“Something not a lot of people knew about him was that Jake wasn’t just someone who listened to the music, he actually read into the words,” he said. “Music to Jake was kind of an escape.”

On, individuals who knew Thompson had the opportunity to share favorite memories and their condolences in his guestbook. Alec Sudit, a junior majoring in physical therapy and Thompson’s fall semester resident assistant (RA), praised Thompson on his incredible people skills.

“I am pretty sure Jake knew at bare minimum the entire building of 400 people, and when I asked him how he got to know everyone so quickly, all he told me was ‘I just talk. Plus, come on, it’s me,’” Sudit wrote.

Unlike many individuals starting college, Thompson never shied away from contact with his RAs, Sudit said.

“The first night he was on campus, he knocked on my door and tells me, ‘Hey Alec, I just wanted to let you know that I’m really into music and I play it really loud, but if it’s ever too loud let me know so I don’t bother anyone,’” Sudit wrote. “Most people try to avoid their RA, but Jake’s personality kept him from needing to keep his distance.”

Similarly, Franco said he appreciated the sincere interest Thompson showed in other people’s lives. Having run track and field throughout high school, Franco was determined to join Northeastern’s team. Thompson supported this endeavor, Franco said, showing interest and enthusiasm whenever Franco trained and ran by himself.

“Looking back, I realize he never had to reach out like he did,” Franco said. “He did not have to talk with me about my runs. He did not have to talk about his high school attempt to chug milk and then run a mile, only to end up throwing up in the middle of it. He did not have to have the long conversations that we shared, relating my struggle with running to his experience with skiing. But that was just Jake. He was the type of person to reach out and bond with others: His ability to make friends and make you feel happy was second to none.”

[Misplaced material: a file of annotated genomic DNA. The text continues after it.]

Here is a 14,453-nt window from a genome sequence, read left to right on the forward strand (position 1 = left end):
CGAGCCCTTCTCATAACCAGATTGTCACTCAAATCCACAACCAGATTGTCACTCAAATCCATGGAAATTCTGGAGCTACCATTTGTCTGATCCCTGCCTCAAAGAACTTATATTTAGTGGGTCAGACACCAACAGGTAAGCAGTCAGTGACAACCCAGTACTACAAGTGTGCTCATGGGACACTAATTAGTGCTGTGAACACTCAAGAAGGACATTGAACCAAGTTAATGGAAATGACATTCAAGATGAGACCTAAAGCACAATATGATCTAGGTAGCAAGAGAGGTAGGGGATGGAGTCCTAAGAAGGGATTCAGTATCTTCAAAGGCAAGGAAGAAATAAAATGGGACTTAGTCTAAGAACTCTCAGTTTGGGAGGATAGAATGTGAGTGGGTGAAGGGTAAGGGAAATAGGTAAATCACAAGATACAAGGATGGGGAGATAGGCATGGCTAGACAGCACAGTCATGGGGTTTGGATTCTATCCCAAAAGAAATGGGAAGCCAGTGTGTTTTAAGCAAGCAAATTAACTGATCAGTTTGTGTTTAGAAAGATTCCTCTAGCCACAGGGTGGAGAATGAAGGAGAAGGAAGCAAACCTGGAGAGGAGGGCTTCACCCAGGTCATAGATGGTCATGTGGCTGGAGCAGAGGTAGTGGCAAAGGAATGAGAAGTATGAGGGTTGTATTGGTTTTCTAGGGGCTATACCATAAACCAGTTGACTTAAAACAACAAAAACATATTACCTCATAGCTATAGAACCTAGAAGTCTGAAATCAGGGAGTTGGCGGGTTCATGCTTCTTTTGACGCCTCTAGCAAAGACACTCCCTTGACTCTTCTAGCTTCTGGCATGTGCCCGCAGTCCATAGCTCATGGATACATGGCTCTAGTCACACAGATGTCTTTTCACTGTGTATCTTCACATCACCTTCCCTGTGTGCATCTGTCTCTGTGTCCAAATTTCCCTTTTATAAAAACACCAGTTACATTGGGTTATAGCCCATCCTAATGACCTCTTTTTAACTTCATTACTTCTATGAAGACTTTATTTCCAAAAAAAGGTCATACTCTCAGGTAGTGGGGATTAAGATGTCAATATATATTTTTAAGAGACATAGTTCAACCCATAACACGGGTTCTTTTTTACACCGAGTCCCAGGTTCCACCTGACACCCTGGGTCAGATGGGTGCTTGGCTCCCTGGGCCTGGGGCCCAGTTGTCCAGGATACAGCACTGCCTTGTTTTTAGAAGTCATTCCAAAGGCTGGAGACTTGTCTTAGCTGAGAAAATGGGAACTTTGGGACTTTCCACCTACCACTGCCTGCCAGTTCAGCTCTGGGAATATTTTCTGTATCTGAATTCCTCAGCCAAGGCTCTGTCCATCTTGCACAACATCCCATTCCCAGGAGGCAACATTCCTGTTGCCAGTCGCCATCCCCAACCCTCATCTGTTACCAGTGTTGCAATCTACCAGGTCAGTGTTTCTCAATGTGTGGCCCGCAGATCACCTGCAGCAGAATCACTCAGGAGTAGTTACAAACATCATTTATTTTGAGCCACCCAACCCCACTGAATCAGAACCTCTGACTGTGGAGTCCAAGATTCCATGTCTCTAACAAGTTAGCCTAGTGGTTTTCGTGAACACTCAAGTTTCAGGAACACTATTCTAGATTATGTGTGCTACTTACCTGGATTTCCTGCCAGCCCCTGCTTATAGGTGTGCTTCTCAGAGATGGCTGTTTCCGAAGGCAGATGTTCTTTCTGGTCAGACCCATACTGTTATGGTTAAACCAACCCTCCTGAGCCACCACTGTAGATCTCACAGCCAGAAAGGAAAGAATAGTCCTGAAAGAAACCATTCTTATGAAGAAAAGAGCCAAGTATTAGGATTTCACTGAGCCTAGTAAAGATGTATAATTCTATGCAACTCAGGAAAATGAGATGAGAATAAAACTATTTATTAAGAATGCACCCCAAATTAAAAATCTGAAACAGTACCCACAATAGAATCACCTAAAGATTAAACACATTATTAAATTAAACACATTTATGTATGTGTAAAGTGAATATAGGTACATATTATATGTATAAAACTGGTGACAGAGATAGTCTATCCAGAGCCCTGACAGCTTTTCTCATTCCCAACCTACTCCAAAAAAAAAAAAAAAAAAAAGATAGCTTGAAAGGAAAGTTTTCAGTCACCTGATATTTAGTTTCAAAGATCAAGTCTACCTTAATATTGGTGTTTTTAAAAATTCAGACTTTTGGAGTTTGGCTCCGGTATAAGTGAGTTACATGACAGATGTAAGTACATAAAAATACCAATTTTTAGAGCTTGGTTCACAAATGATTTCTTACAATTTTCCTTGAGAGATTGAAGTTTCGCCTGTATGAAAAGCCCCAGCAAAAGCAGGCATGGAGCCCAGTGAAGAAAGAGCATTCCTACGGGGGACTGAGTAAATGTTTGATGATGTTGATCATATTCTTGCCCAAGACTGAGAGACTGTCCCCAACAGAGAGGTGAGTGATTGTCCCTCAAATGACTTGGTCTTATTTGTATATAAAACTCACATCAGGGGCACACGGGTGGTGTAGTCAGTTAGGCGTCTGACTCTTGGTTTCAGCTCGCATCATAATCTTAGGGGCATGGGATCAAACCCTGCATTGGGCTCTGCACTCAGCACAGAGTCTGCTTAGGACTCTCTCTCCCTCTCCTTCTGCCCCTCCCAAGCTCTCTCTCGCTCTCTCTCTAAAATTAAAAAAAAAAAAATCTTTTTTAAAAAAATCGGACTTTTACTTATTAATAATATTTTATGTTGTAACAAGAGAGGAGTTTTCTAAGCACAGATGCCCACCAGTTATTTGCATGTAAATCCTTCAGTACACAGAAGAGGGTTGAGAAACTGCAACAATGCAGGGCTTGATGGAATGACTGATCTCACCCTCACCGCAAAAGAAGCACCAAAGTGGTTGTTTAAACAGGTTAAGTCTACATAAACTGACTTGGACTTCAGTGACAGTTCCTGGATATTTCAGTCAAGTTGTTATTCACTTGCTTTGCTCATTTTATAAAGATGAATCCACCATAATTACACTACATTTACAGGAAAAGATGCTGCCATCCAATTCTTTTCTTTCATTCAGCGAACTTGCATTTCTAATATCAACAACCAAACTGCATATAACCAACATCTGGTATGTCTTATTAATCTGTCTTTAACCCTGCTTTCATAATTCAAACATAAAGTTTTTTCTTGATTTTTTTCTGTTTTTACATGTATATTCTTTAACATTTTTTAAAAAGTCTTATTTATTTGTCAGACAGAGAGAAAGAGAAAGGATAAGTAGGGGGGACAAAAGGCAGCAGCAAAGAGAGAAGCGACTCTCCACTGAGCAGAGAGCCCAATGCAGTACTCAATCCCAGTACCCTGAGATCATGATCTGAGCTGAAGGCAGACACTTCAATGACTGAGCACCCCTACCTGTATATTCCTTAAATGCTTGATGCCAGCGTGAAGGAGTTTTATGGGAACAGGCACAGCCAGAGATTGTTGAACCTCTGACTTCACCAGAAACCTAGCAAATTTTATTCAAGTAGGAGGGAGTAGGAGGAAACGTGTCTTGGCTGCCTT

Thompson’s impact on his friends’ and family’s lives is profound and enduring.

“Transitioning to college is crazy enough as it is,” Franco said. “But with Jake as my roommate, he made that process a hell of a lot easier. And for that, I am indebted to Jake. Our friendship is one that I will treasure forever.”

Jake is survived by his mother Lisa Thompson; his father Chuck Thompson; his brother Cole Thompson; and many aunts, uncles, cousins and friends.

In lieu of flowers, Thompson’s family has requested that contributions be made to the Jake Thompson Memorial Fund, a charity managed by the Toronto Foundation. According to the donation page, Thompson’s immediate family will send the fund to a destination that will honor Thompson’s memory.

Support for grieving Northeastern students is available through WeCare and University Health and Counseling Services.

Photo courtesy Pavan Reddy